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Was Mahatma Gandhi a feminist?

Oct 02, 2009

Mohandas Karamchand Gandhi was one of the few in his generation who recognised the central role of women in society. Yet, he was no feminist. Kamayani Bali-Mahabal, explores the many facets of the Father of the Nation.

Gandhi perceived women as playing a distinct but nevertheless a complementary role to men. While he argued against stereotyping them as weak and inferior, and while he condemned child marriage, dowry and the observance of purdah (seclusion), he also believed that women were duty-bound to serve their husbands, families and country – in that order.

Mumbai-based Tushar Gandhi, the great-grandson of the Father of the Nation, puts it this way: "I would say that Bapu was a champion of gender equality. But the moral strength that he imputes to women has an almost inborn, genetic complexion to it, which bears little or no relation to the exploitation, humiliation and hardship that has been women's lot, historically speaking. Bapu remained fixed on the symbolism of the Mother. His was a passive picture of womanhood, of a person who undoubtedly possessed freedom but functioned within narrow parametres and defined boundaries."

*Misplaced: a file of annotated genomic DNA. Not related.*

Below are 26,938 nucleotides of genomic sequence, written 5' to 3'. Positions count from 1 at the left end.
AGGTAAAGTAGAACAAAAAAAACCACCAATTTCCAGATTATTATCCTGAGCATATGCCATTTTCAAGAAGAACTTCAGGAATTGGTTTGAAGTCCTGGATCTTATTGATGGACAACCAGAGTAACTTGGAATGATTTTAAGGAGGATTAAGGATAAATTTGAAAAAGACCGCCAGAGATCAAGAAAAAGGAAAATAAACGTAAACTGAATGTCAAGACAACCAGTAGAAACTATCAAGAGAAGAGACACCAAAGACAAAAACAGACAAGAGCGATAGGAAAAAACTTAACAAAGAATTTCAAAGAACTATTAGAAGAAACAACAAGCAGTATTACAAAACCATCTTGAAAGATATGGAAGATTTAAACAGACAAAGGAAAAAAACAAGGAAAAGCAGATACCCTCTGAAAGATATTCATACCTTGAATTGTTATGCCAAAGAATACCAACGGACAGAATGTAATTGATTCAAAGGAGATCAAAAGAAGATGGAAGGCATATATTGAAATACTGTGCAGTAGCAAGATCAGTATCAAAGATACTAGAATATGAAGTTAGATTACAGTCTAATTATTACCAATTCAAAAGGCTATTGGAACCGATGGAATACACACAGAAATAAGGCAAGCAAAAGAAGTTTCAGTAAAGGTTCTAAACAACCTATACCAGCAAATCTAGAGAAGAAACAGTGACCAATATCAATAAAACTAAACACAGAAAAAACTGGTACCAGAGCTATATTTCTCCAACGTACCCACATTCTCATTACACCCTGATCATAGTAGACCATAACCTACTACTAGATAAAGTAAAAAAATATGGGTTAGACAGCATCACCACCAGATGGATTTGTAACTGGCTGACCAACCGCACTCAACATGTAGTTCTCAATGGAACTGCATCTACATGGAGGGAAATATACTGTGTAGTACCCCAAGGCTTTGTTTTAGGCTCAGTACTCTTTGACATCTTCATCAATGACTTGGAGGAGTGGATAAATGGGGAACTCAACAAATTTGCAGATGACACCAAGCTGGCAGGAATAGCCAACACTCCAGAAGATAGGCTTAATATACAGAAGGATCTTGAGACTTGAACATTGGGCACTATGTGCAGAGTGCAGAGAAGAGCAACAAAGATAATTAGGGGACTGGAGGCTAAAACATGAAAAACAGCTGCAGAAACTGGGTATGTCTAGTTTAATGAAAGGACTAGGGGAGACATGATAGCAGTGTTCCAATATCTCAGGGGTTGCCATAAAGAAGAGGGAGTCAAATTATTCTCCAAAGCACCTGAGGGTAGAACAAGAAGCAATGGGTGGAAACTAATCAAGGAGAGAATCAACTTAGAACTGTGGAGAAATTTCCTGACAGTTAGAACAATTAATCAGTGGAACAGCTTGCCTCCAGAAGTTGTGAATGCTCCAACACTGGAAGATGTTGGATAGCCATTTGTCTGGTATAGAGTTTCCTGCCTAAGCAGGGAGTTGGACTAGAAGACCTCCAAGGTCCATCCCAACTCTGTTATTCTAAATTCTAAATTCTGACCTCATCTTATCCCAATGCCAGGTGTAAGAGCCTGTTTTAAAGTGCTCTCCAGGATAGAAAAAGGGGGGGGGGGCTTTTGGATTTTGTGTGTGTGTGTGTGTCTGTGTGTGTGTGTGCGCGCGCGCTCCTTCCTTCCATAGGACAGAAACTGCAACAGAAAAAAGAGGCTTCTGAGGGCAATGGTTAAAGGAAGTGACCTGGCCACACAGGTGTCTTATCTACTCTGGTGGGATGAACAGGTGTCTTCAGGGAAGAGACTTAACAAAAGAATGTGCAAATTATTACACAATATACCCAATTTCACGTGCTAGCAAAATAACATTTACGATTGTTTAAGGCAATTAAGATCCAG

Views on sexuality

As for sexual relations between men and women, Gandhiji was orthodox in his beliefs, according to Tushar.

"A strong believer in monogamy, sex to him was only meant to be an act for procreation. Early in his married life he had trouble in accepting his own sexuality and this seems to have determined his general view of sex," he observes.

In fact, when Margaret Sanger, the ardent advocate of contraceptive rights for women, met Gandhiji when she was touring India in the Thirties, he is quoted as having told her, "It becomes a lustful thing when you take love for your own satisfaction. It is just the same with food. If food is taken only for pleasure it is lust. You do not take chocolate for the sake of your physical need. You take it for pleasure and then ask the doctor for an antidote. Perhaps you tell the doctor that whiskey befogs your brain and he gives you an antidote. Would it not be better not to take the chocolate or whisky?"

Sanger went back from her meeting with Gandhiji, a disappointed woman.